Violence in the workplace

    Severance Package is pretty much pure violence. There's no plot or point to the story other then killing from every characters possible. Although the fight scenes (and just about every other scene as well) are not very engaging, possibly because such violence doesn't translate to paper as well as it does on the big screen. One of the reviews on the back of the book states that it has 'close-quarters Bourne-style mayhem,' but it's not anywhere near the level of the Bourne trilogy. It is also very predictable, especially the ending, and few of it's twists are at all surprising. Overall, if you like violent stories and are looking for something easy to read when you're bored, this book will be fine for that. It's not horrible, it's just not that good.

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  • Posted December 9, 2008

    more from this reviewer

    action packed espionage thriller

    In Philadelphia CEO David Murphy gathers his seven underlings to a weekend business meeting at the 36th floor office. Once they gather together, David informs the septet that he has shut down the firm and more important to them he must kill them. --- There is no escape as David has locked vacuum sealed tight all exits with some containing saran gas if opened and others just shut. All seven are stunned, but the least of them, Molly ¿mousy¿ Lewis pulls out a gun and shoots Murphy in the head. --- Across the ocean in Scotland, two operatives keep in touch with their agent inside the finance firm Ania Kuczun. What the other six fail to realize as Ania begins her assignment is that she is Molly and the company they worked for was a top secret covert operations, but lost their usefulness so each employee must be eliminated. --- This modern day, action packed espionage thriller salutes Agatha Christie¿s AND THEN THERE WERE NONE as the employees learn that their SEVERANCE PACKAGE is death. The story line is fast-paced from the moment that David informs his subordinate there is no escape as they must die and never slows down until the final death spin. --- Harriet Klausner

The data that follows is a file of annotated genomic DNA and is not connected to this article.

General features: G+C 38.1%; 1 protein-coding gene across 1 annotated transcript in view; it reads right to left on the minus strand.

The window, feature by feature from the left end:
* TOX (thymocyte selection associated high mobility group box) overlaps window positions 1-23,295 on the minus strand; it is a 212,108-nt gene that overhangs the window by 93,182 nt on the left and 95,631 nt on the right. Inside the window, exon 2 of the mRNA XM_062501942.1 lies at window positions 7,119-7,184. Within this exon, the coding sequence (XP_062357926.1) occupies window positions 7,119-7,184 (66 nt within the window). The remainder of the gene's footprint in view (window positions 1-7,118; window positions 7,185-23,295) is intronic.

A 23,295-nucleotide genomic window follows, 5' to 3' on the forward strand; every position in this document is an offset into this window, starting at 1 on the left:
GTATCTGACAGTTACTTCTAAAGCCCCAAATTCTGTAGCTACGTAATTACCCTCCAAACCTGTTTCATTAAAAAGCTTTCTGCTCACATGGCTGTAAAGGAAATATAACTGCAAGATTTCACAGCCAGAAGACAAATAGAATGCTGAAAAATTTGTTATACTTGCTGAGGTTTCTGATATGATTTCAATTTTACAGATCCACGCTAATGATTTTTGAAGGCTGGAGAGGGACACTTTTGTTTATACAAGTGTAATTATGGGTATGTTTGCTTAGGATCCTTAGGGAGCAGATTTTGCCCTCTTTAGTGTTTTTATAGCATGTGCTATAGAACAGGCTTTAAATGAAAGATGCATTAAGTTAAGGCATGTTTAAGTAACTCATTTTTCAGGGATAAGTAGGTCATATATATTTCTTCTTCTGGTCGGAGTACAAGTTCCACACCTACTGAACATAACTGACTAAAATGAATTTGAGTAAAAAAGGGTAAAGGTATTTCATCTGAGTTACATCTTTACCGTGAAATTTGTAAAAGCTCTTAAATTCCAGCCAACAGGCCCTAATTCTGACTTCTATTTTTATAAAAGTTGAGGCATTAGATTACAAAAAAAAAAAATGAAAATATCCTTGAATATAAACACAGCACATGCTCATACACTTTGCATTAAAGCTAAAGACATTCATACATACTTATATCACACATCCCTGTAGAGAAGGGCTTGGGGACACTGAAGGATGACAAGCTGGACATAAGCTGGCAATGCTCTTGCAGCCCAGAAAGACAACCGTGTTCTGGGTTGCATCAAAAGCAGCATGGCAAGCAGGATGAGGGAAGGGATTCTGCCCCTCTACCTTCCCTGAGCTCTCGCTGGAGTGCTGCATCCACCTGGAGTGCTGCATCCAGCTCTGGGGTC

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  • Anonymous

    Posted March 11, 2008

    Quentin Tarantino's 'The Office'

    Truly outstanding thriller, with some of the best written action in recent memory. The formula is easy: Take 'The Office', or any of the similar work place drama/comedy productions that have of late become so popular, and imagine them re-worked by Quentin Tarantino. So that, you know, Jim and Pam might be trying to kill each other as much as get the other in bed. The office dynamic is very authentic, while the violence and action are generally realistic, but highly stylized in a fashion similar to Kill Bill. The characters' personalities are very well fleshed out over a very quick paced, quick read novel- I couldn't put it down. If there was a four-and-a-half star option I may have ranked it there, as I felt there were a few questions unanswered. After reading the synopsis for his earlier novel 'The Blonde', I suspect I'll find some if not all of those answers there, even though the books aren't so much sequels or featuring the same characters. They simply seem connected by a very interesting plot thread I look forward to seeing more of. The light political commentary isn't bad either, nor heavy handed.

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  • Anonymous

    Posted October 1, 2009

    No text was provided for this review.

  • Anonymous

    Posted February 17, 2010

    No text was provided for this review.

  • Anonymous

    Posted May 12, 2011

    No text was provided for this review.

  • Anonymous

    Posted July 10, 2011

    No text was provided for this review.

  • Anonymous

    Posted February 28, 2011

    No text was provided for this review.

  • Anonymous

    Posted December 23, 2010

    No text was provided for this review.

Sort by: Showing all of 12 Customer Reviews